Describes early colonial North Carolina laws in reference to indentured servants and slaves, particularly in regards to race. For instance, the unfortunate, innocent child born to a white servant woman while under indenture was placed into bondage at birth until age 31. For getting pregnant during her indenture, she would be bound to serve an additional two years, and if the father of the child was Indian, black, or mulatto, on top of serving two additional years, she’d also have to pay an enormous 6 pound fine at the end of her servitude.
SERVANTS AND SLAVES.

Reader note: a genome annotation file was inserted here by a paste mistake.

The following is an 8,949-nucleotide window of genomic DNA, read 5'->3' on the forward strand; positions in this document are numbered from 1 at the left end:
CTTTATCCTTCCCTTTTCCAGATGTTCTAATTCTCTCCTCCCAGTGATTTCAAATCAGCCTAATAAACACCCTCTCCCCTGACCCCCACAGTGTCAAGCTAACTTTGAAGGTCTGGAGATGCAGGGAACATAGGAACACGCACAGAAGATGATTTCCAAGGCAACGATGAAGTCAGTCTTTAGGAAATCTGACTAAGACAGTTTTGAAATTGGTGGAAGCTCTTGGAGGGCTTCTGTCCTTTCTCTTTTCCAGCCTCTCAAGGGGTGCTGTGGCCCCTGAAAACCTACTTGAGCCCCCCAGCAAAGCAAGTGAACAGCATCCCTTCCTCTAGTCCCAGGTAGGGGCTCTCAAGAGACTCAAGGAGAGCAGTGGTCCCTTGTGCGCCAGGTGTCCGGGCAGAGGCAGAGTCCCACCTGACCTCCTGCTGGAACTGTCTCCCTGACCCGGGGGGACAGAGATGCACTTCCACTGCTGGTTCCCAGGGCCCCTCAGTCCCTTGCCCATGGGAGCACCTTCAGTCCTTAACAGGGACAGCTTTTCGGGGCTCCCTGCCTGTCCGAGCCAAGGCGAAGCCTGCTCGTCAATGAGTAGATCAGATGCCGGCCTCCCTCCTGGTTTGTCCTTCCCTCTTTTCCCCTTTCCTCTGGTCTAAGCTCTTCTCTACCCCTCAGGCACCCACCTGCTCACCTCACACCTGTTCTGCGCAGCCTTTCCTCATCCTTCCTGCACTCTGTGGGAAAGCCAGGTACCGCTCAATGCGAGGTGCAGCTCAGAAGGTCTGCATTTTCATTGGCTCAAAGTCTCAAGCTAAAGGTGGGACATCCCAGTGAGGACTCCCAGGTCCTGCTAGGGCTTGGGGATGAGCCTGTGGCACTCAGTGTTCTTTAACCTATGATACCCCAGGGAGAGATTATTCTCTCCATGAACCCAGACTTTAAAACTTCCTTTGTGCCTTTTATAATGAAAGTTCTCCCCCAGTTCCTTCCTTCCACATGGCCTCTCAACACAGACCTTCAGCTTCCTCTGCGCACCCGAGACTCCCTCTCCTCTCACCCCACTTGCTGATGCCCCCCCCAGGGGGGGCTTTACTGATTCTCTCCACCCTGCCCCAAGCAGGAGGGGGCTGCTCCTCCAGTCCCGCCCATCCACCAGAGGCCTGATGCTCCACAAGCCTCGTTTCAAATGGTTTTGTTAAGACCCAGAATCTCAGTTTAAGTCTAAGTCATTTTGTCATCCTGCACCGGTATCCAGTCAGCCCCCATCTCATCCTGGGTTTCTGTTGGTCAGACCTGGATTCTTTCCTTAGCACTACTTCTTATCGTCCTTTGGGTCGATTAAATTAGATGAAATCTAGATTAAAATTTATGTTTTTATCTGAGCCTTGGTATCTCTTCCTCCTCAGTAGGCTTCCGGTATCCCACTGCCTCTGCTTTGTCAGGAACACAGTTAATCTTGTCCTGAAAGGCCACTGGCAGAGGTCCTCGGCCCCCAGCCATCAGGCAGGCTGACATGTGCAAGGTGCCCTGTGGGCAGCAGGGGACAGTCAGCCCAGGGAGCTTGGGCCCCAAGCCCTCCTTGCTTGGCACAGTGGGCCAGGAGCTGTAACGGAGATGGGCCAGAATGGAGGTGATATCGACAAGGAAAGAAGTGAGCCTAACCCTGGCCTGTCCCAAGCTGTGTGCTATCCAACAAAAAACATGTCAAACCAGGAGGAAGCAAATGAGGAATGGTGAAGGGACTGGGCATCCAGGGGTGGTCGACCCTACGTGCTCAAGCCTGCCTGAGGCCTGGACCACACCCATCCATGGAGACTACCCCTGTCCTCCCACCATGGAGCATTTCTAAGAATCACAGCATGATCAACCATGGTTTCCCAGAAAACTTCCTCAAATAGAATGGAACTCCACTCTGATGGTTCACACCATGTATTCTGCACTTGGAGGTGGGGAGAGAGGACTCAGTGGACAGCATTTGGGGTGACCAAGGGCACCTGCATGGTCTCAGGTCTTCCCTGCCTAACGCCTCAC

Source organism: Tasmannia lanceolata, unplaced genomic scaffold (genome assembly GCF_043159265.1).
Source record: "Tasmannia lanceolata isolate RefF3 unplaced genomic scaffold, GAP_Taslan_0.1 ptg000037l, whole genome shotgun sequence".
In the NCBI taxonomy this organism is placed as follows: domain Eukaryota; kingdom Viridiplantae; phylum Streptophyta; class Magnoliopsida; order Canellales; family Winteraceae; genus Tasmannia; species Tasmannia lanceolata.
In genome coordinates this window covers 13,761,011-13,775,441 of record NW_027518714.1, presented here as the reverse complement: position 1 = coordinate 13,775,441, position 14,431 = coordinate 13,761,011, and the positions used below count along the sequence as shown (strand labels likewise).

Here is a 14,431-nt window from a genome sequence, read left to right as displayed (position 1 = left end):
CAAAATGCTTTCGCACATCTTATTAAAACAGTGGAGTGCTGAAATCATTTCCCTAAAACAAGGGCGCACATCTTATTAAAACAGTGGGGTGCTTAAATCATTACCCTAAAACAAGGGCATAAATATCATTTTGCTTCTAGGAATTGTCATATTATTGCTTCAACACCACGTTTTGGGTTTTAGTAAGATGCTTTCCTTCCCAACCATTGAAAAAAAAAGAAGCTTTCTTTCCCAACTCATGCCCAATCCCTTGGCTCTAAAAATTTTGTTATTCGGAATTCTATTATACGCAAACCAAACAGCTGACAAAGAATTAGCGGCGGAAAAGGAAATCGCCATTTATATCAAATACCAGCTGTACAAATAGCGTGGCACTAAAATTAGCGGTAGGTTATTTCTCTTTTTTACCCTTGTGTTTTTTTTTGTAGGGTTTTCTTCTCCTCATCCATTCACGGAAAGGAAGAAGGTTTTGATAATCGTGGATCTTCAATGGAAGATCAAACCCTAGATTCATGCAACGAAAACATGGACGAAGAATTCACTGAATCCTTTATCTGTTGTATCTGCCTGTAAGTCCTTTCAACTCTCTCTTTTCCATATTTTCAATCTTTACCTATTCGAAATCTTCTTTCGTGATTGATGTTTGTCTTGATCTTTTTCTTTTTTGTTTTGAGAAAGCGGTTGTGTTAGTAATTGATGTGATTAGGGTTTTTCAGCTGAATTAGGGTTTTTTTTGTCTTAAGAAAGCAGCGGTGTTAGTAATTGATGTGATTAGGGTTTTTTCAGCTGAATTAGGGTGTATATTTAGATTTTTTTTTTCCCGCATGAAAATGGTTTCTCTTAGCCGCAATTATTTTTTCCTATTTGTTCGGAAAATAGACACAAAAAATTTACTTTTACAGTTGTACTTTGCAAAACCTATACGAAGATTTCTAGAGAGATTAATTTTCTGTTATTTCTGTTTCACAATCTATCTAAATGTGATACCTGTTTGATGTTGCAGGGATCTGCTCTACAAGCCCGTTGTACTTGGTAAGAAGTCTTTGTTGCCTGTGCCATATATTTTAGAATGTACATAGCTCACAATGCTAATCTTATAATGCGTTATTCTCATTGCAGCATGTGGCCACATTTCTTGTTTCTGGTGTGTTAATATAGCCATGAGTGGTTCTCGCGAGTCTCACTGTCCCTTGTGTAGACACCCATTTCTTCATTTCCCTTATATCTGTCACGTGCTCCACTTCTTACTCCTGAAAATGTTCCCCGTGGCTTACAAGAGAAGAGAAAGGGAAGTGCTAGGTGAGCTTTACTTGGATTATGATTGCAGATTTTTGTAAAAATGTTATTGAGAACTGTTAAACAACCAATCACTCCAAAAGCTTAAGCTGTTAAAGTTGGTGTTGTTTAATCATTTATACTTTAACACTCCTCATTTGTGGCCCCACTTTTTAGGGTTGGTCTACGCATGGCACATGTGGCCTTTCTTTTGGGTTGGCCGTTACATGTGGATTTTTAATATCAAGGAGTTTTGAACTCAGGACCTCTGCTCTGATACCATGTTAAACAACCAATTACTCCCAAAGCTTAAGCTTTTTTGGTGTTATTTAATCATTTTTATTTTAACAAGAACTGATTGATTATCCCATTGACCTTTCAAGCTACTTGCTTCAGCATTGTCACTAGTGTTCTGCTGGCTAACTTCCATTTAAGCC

Another point intimately connected with agricultural pursuits, was the protection of each man’s rights in the particular of labor. Slavery existed in Carolina from the beginning of its settlement. Before the grant to the lords proprietors, and before the establishment of any organized government, settlers came from Virginia into Albemarle; and there is reason to believe that the first African slaves were brought in by them on their migration. Beside these, however, there were also Indian slaves, who had been made so for crime, or sold, by some of their own race, as captives taken in war. There was yet a third class of bondmen: this consisted of whites who had been indentured in England and brought by their masters into the colony; or of such as had been made apprentices by the courts of the province; and to this class also belonged all such as had been kidnapped in England, brought over and sold; and such as, by act of Parliament, had been transported to the colony for crime and then sold, for a term of years, to the highest bidder. But of this subject we shall have occasion to speak more particularly hereafter. It suffices for our present purpose to say, that, at the period of which we are now writing, all these forms of servitude existed in the province.